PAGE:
Sixth Amendment of the U.S. Constitution
When prosecuted for a crime, you have a right to know the charges against you; to have a speedy, public, impartial, and local jury trial; to have a defense attorney; to have the court compel witnesses to testify in your favor; and to confront those who testify against you.
In all criminal prosecutions, the accused shall enjoy the right to a speedy and public trial, by an impartial jury of the state and district wherein the crime shall have been committed, which district shall have been previously ascertained by law, and to be informed of the nature and cause of the accusation; to be confronted with the witnesses against him; to have compulsory process for obtaining witnesses in his favor, and to have the assistance of counsel for his defense.
Selected Case Law
From Michigan v. Bryant:
” . . . The Confrontation Clause of the Sixth Amendment states: “In all criminal prosecutions, the accused shall enjoy the right . . . to be confronted with the witnesses against him.” The Fourteenth Amendment renders the Clause binding on the States. Pointer v. Texas, 380 U.S. 400, 403, 85 S.Ct. 1065, 13 L.Ed.2d 923 (1965). In Ohio v. Roberts, 448 U.S. 56, 66, 100 S.Ct. 2531, 65 L.Ed.2d 597 (1980), we explained that the confrontation right does not bar admission of statements of an unavailable witness if the statements “bea[r] adequate `indicia of reliability.'” We held that reliability can be established if “the evidence falls within a firmly rooted hearsay exception,” or if it does not fall within such an exception, then if it bears “particularized guarantees of trustworthiness.” Ibid.
Nearly a quarter century later, we decided Crawford v. Washington, 541 U.S. 36, 124 S.Ct. 1354, 158 L.Ed.2d 177. Petitioner Michael Crawford was prosecuted for stabbing a man who had allegedly attempted to rape his wife, Sylvia. Sylvia witnessed the stabbing, and later that night, after she and her husband were both arrested, police interrogated her about the incident. At trial, Sylvia Crawford claimed spousal privilege and did not testify, but the State introduced a tape recording of Sylvia’s statement to the police in an effort to prove that the stabbing was not in self-defense, as Michael Crawford claimed. The Washington Supreme Court affirmed Crawford’s conviction because it found Sylvia’s statement to be reliable, as required under Ohio v. Roberts. We reversed, overruling Ohio v. Roberts. 541 U.S., at 60-68, 124 S.Ct. 1354; see also Davis, 547 U.S., at 825, n. 4, 126 S.Ct. 2266.
Crawford examined the common-law history of the confrontation right and explained that “the principal evil at which the Confrontation Clause was directed was the civil-law mode of criminal procedure, and particularly its use of ex parteexaminations as evidence against the accused.” 541 U.S., at 50, 124 S.Ct. 1354. We noted that in England, pretrial examinations of suspects and witnesses by government officials “were sometimes read in court in lieu of live testimony.” Id., at 43, 124 S.Ct. 1354. In light of this history, we emphasized the word “witnesses” in the 1153*1153 Sixth Amendment, defining it as “those who `bear testimony.'” Id., at 51, 124 S.Ct. 1354 (quoting 2 N. Webster, An American Dictionary of the English Language (1828)). We defined “testimony” as “`[a] solemn declaration or affirmation made for the purpose of establishing or proving some fact.'” 541 U.S., at 51, 124 S.Ct. 1354 (quoting Webster). We noted that “[a]n accuser who makes a formal statement to government officers bears testimony in a sense that a person who makes a casual remark to an acquaintance does not.” Ibid. We therefore limited the Confrontation Clause’s reach to testimonial statements and held that in order for testimonial evidence to be admissible, the Sixth Amendment “demands what the common law required: unavailability and a prior opportunity for cross-examination.” Id., at 68, 124 S.Ct. 1354. Although “leav[ing] for another day any effort to spell out a comprehensive definition of `testimonial,'” Crawford noted that “at a minimum” it includes “prior testimony at a preliminary hearing, before a grand jury, or at a former trial; and . . . police interrogations.” Ibid. Under this reasoning, we held that Sylvia Crawford’s statements in the course of police questioning were testimonial and that their admission when Michael Crawford “had no opportunity to cross-examine her” due to spousal privilege was “sufficient to make out a violation of the Sixth Amendment.” Ibid.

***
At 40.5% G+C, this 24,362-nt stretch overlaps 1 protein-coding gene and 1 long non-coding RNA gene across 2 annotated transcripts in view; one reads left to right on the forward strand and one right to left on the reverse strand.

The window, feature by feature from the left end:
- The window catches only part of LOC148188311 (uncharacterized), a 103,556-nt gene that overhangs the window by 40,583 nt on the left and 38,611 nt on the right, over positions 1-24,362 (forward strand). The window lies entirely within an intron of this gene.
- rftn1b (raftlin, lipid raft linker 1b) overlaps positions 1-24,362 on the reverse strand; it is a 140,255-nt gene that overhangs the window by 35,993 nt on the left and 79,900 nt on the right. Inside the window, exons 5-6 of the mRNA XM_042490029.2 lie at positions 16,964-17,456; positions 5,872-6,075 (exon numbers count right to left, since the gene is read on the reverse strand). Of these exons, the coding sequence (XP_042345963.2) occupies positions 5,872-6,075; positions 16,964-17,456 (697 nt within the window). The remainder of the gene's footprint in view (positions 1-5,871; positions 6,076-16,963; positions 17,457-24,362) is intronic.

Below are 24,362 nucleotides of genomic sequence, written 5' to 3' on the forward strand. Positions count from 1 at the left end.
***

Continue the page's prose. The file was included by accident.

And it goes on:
In 2006, the Court in Davis v. Washington and Hammon v. Indiana, 547 U.S. 813, 126 S.Ct. 2266, 165 L.Ed.2d 224, took a further step to “determine more precisely which police interrogations produce testimony” and therefore implicate a Confrontation Clause bar. Id., at 822, 126 S.Ct. 2266. We explained that when Crawford said that
“`interrogations by law enforcement officers fall squarely within [the] class’ of testimonial hearsay, we had immediately in mind (for that was the case before us) interrogations solely directed at establishing the facts of a past crime, in order to identify (or provide evidence to convict) the perpetrator. The product of such interrogation, whether reduced to a writing signed by the declarant or embedded in the memory (and perhaps notes) of the interrogating officer, is testimonial.” Davis, 547 U.S., at 826, 126 S.Ct. 2266.
We thus made clear in Davis that not all those questioned by the police are witnesses and not all “interrogations by law enforcement officers,” Crawford, 541 U.S., at 53, 124 S.Ct. 1354, are subject to the Confrontation Clause. . . .”